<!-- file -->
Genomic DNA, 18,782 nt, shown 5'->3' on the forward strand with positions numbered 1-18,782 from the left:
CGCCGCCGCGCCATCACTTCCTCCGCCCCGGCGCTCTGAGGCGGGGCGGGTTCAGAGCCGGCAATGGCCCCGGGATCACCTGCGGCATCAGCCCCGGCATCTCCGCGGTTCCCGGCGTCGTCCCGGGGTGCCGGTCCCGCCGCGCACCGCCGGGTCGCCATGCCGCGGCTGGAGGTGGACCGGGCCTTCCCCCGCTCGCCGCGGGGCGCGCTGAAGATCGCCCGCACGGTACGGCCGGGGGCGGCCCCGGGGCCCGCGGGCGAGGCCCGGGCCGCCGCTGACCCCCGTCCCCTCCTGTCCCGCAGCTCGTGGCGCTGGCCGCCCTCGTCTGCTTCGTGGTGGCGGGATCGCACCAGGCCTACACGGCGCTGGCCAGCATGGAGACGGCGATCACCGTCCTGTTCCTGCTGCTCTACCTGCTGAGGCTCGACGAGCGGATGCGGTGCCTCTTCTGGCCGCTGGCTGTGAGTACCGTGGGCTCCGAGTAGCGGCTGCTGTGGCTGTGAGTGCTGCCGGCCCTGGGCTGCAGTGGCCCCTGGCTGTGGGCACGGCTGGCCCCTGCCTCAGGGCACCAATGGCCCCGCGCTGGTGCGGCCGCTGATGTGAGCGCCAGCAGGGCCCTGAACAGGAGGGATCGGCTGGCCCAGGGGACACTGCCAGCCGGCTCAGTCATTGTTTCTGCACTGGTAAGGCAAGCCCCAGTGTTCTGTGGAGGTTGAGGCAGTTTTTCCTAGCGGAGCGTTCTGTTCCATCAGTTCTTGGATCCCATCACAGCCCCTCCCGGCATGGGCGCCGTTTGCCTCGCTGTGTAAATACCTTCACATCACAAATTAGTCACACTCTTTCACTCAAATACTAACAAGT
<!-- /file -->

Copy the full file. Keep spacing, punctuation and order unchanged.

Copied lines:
Genomic DNA, 18,782 nt, shown 5'->3' on the forward strand with positions numbered 1-18,782 from the left:
CGCCGCCGCGCCATCACTTCCTCCGCCCCGGCGCTCTGAGGCGGGGCGGGTTCAGAGCCGGCAATGGCCCCGGGATCACCTGCGGCATCAGCCCCGGCATCTCCGCGGTTCCCGGCGTCGTCCCGGGGTGCCGGTCCCGCCGCGCACCGCCGGGTCGCCATGCCGCGGCTGGAGGTGGACCGGGCCTTCCCCCGCTCGCCGCGGGGCGCGCTGAAGATCGCCCGCACGGTACGGCCGGGGGCGGCCCCGGGGCCCGCGGGCGAGGCCCGGGCCGCCGCTGACCCCCGTCCCCTCCTGTCCCGCAGCTCGTGGCGCTGGCCGCCCTCGTCTGCTTCGTGGTGGCGGGATCGCACCAGGCCTACACGGCGCTGGCCAGCATGGAGACGGCGATCACCGTCCTGTTCCTGCTGCTCTACCTGCTGAGGCTCGACGAGCGGATGCGGTGCCTCTTCTGGCCGCTGGCTGTGAGTACCGTGGGCTCCGAGTAGCGGCTGCTGTGGCTGTGAGTGCTGCCGGCCCTGGGCTGCAGTGGCCCCTGGCTGTGGGCACGGCTGGCCCCTGCCTCAGGGCACCAATGGCCCCGCGCTGGTGCGGCCGCTGATGTGAGCGCCAGCAGGGCCCTGAACAGGAGGGATCGGCTGGCCCAGGGGACACTGCCAGCCGGCTCAGTCATTGTTTCTGCACTGGTAAGGCAAGCCCCAGTGTTCTGTGGAGGTTGAGGCAGTTTTTCCTAGCGGAGCGTTCTGTTCCATCAGTTCTTGGATCCCATCACAGCCCCTCCCGGCATGGGCGCCGTTTGCCTCGCTGTGTAAATACCTTCACATCACAAATTAGTCACACTCTTTCACTCAAATACTAACAAGT